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'Google Generation' myths

The Web is changing the way everyone finds information, not just kids.

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Is the Google Generation – children born after 1993 – different from the rest of us? Do they reach for a computer mouse while still in the crib, showing an instinctive ability to navigate the Internet and find quick answers? Actually, young information seekers aren't as different from adults as you might think.

A study of English-speaking youngsters in advanced Western nations released last month debunks some myths about youths and technology.

Is the Google Generation, for example, really more competent operating high-tech gizmos than adults? While that's "generally true," it's also true that "older users are catching up fast," says the study, commissioned by the British Library. "The majority of young people tend to use much simpler applications... than many imagine," it concludes.

Do youngsters "multitask" – doing two, three, or more things at once? "There is no hard evidence," the study says. Do they prefer visual information over text? "A qualified yes, but text is still important," the study says. Do youths have zero tolerance for delay and expect their information needs to be fulfilled immediately? "No," says the study, "there is no hard evidence to suggest that young people are more impatient in this regard."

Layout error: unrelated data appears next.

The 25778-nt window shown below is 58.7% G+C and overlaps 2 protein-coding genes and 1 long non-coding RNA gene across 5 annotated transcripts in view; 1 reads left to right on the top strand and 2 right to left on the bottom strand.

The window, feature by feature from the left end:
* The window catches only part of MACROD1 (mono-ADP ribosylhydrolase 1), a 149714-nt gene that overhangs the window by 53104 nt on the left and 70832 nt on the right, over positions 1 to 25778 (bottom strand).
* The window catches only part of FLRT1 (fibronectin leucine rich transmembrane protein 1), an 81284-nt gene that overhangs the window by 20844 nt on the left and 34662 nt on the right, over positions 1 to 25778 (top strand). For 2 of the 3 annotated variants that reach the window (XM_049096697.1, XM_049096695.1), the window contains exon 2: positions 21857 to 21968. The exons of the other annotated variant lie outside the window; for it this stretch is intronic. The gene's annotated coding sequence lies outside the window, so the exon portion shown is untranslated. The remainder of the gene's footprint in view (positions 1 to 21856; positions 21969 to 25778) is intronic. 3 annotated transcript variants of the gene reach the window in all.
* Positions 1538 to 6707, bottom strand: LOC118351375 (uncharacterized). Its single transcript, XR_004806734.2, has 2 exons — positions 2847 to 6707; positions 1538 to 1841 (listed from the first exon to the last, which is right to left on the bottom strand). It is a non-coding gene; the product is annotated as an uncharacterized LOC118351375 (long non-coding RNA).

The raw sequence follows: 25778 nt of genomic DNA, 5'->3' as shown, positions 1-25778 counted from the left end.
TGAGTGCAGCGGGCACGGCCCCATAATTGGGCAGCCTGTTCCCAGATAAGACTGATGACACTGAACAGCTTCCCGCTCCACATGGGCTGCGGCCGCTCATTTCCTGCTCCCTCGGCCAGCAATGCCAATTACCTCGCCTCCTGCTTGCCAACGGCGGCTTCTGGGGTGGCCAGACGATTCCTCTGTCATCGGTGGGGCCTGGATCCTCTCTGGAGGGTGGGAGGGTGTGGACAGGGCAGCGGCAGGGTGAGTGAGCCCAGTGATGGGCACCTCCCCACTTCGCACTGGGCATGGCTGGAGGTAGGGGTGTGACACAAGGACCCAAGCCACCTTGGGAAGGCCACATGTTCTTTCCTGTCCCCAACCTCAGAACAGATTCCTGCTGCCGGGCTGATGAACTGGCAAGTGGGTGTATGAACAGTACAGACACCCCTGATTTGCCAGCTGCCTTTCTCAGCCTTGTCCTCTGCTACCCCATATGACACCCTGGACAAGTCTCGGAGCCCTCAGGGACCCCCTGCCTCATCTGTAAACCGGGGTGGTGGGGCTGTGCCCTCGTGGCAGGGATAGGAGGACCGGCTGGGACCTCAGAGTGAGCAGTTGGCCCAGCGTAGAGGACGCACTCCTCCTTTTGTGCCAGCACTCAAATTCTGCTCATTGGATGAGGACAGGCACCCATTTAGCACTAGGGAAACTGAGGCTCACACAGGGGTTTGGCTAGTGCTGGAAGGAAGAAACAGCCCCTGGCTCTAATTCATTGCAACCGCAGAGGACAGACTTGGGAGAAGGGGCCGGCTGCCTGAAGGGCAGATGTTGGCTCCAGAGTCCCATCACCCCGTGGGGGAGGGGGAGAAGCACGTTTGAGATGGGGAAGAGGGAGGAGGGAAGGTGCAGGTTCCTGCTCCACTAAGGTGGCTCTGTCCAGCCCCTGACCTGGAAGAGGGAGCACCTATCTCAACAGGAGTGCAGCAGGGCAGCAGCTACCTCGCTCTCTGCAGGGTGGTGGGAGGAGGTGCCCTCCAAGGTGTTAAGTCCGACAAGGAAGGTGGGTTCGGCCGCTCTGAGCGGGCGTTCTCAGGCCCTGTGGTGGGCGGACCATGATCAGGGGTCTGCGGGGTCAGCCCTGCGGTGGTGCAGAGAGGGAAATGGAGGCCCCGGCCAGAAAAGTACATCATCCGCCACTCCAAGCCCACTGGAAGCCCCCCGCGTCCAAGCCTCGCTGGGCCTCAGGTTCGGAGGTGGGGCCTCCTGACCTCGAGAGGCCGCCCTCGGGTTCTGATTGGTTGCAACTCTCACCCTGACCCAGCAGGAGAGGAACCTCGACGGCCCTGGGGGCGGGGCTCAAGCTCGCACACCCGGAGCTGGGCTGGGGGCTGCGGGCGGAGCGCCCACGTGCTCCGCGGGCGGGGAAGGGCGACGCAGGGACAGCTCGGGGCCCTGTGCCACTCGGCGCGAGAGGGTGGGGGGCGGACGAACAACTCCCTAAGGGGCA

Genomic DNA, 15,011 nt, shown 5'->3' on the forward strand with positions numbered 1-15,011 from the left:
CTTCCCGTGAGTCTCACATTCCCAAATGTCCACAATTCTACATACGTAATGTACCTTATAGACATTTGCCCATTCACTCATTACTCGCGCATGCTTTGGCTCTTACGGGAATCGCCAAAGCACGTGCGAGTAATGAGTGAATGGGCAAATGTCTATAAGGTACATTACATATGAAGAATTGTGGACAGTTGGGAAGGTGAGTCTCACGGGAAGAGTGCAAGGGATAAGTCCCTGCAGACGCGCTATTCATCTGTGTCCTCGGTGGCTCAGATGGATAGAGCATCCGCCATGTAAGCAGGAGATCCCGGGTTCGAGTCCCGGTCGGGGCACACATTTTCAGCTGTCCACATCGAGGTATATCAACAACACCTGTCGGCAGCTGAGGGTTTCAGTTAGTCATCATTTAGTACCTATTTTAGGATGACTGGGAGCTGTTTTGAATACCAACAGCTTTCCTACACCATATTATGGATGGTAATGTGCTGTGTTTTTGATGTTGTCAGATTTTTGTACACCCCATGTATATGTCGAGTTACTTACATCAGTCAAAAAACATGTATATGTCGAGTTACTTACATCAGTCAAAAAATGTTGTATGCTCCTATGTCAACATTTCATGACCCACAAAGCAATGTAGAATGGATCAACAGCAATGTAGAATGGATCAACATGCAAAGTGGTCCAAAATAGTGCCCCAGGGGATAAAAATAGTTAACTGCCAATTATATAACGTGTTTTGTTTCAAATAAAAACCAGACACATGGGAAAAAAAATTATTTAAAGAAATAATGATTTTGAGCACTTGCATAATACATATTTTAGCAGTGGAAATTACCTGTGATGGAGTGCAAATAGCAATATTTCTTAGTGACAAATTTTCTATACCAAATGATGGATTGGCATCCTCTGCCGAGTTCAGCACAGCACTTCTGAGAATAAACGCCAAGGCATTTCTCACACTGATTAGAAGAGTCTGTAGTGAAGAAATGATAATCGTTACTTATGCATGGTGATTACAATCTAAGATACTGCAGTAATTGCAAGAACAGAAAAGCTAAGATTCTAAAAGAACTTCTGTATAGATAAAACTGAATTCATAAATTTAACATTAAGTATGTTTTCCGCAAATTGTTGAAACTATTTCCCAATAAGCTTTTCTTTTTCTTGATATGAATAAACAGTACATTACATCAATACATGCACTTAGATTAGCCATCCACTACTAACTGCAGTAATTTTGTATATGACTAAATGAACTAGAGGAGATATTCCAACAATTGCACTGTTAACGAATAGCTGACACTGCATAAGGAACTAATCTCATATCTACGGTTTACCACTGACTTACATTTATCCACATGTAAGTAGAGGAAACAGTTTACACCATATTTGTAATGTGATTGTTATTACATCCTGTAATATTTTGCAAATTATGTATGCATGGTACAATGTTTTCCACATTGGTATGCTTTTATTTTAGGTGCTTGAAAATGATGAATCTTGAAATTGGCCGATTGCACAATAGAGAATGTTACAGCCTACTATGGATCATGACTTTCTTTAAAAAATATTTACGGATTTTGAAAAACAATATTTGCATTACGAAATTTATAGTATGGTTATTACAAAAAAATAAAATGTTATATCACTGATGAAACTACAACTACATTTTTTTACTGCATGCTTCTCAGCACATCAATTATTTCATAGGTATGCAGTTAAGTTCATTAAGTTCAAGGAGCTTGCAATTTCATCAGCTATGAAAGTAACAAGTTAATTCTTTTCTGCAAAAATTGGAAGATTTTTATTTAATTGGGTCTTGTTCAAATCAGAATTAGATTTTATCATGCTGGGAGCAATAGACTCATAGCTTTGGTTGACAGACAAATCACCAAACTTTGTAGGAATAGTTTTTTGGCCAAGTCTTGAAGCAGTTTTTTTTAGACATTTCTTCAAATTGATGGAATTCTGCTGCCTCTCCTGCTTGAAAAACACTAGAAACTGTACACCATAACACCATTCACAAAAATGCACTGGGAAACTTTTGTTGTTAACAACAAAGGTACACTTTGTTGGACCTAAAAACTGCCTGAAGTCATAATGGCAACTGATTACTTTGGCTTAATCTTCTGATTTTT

While in a social context youngsters may value the opinions of their peers more than of adults, that apparently isn't true regarding their academic lives. "[W]e think this is a myth," the study says. "[T]eachers, relatives, and textbooks are consistently valued above the internet."

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